Cedars-Sinai Contributed More Than $500 Million to Community Benefit Programs in 2010
Cedars-Sinai Medical Center’s financial contribution to community benefit programs and services totaled $502.4 million in fiscal year 2010, reflecting its long-standing mission and dedication to improving community health.
The contribution – more than $1.3 million per day – enables the Medical Center to increase access to healthcare for vulnerable, underserved populations; empower communities to become healthier through prevention programs and services; conduct research that leads to innovative treatments for a broad spectrum of diseases; and offer education to prepare the next generation of healthcare professionals.
Community benefit contributions include free and part-pay care for the uninsured and those with limited means, as well as the unpaid coasts of government programs, such as Medi-Cal and Medicare. Cedars-Sinai is one of the largest providers of Medi-Cal in the state. Participating hospitals in the Medi-Cal program are reimbursed only a fraction of their actual costs to care for Medi-Cal patients.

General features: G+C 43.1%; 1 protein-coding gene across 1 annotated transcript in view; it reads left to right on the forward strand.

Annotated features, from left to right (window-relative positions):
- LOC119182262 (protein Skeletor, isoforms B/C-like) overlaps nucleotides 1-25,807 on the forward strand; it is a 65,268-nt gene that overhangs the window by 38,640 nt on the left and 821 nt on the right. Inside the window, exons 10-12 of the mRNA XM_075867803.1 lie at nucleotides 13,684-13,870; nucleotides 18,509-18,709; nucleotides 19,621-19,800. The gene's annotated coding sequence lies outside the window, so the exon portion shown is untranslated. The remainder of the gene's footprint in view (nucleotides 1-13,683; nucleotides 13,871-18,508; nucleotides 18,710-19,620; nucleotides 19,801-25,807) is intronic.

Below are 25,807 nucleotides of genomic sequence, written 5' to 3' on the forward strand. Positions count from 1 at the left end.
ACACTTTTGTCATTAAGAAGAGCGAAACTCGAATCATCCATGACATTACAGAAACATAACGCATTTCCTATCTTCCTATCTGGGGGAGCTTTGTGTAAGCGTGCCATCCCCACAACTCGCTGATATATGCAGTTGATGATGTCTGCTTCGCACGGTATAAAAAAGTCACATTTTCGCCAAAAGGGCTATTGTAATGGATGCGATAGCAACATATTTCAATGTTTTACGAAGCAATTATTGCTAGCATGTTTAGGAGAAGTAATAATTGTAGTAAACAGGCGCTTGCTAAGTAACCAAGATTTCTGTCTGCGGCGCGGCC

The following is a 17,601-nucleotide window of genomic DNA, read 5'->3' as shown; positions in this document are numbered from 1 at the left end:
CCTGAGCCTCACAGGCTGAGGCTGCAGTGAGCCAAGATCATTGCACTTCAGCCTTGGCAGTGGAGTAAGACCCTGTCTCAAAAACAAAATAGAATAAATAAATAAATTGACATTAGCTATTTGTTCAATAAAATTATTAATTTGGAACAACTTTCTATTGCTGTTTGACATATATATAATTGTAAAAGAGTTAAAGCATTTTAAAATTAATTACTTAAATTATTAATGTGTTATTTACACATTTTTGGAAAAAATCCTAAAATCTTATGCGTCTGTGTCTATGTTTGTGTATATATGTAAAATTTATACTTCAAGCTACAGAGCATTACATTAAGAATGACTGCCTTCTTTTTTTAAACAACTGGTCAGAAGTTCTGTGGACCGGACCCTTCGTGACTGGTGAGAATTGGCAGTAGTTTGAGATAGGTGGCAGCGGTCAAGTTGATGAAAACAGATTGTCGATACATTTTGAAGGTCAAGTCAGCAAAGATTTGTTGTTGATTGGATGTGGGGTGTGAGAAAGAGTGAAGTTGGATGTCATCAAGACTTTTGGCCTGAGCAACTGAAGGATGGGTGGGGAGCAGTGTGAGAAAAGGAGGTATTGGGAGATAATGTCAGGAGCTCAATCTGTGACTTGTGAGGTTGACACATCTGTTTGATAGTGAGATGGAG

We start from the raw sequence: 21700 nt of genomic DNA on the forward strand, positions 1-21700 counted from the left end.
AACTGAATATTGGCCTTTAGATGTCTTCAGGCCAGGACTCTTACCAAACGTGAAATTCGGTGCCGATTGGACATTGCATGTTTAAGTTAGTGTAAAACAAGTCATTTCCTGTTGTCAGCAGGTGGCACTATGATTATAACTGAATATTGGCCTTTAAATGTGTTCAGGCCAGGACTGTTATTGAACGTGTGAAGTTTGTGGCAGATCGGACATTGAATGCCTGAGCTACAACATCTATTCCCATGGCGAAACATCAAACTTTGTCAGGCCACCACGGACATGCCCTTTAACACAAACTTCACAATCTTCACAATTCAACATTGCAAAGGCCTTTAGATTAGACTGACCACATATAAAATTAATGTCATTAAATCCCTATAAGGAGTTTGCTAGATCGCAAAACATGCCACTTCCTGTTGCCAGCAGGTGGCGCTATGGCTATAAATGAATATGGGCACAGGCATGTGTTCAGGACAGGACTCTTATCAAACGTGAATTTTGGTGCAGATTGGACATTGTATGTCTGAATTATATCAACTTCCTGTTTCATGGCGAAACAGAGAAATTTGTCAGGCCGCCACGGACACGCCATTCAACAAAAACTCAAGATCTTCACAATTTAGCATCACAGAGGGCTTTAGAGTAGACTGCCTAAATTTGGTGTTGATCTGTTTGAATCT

Contributions to community benefit also include translational and clinical research, and hundreds of community service programs at the Medical Center and in local public schools, homeless shelters, and community centers.
One of many effective community health programs is Cedars-Sinai’s COACH for Kids and Their Families®, which brings no-cost, quality healthcare services to underserved children and their families. Staffed by Cedars-Sinai healthcare professionals, two large, fully equipped mobile medical units visit economically disadvantaged neighborhoods in Los Angeles County. In 2010, COACH reached more than 25,000 people at elementary and middle schools, community centers, family homeless shelters and public housing developments. Services include preventive care, such as immunizations and screenings, as well as diagnosis and treatment of acute illnesses.
Cedars-Sinai’s Healthy Habits for Kids program, part of the medical center’s broad-based effort to combat obesity, last year expanded from four to eight elementary schools in underserved neighborhoods. Through 10-week classroom workshops, health educators help second-graders get started on a lifetime of healthy habits by teaching them to eat well and exercise.
“Meeting the health needs of the wider community has been an integral part of Cedars-Sinai’s mission for more than 100 years,” said Thomas M. Priselac, president and CEO of Cedars-Sinai Medical Center. “Our commitment to quality patient care extends to all, including those in greatest need, the uninsured and underinsured.”
For more information on Cedars-Sinai and the Medical Center’s Community Benefit programs and services, visit http://www.cedars-sinai.edu/Community-Benefit/.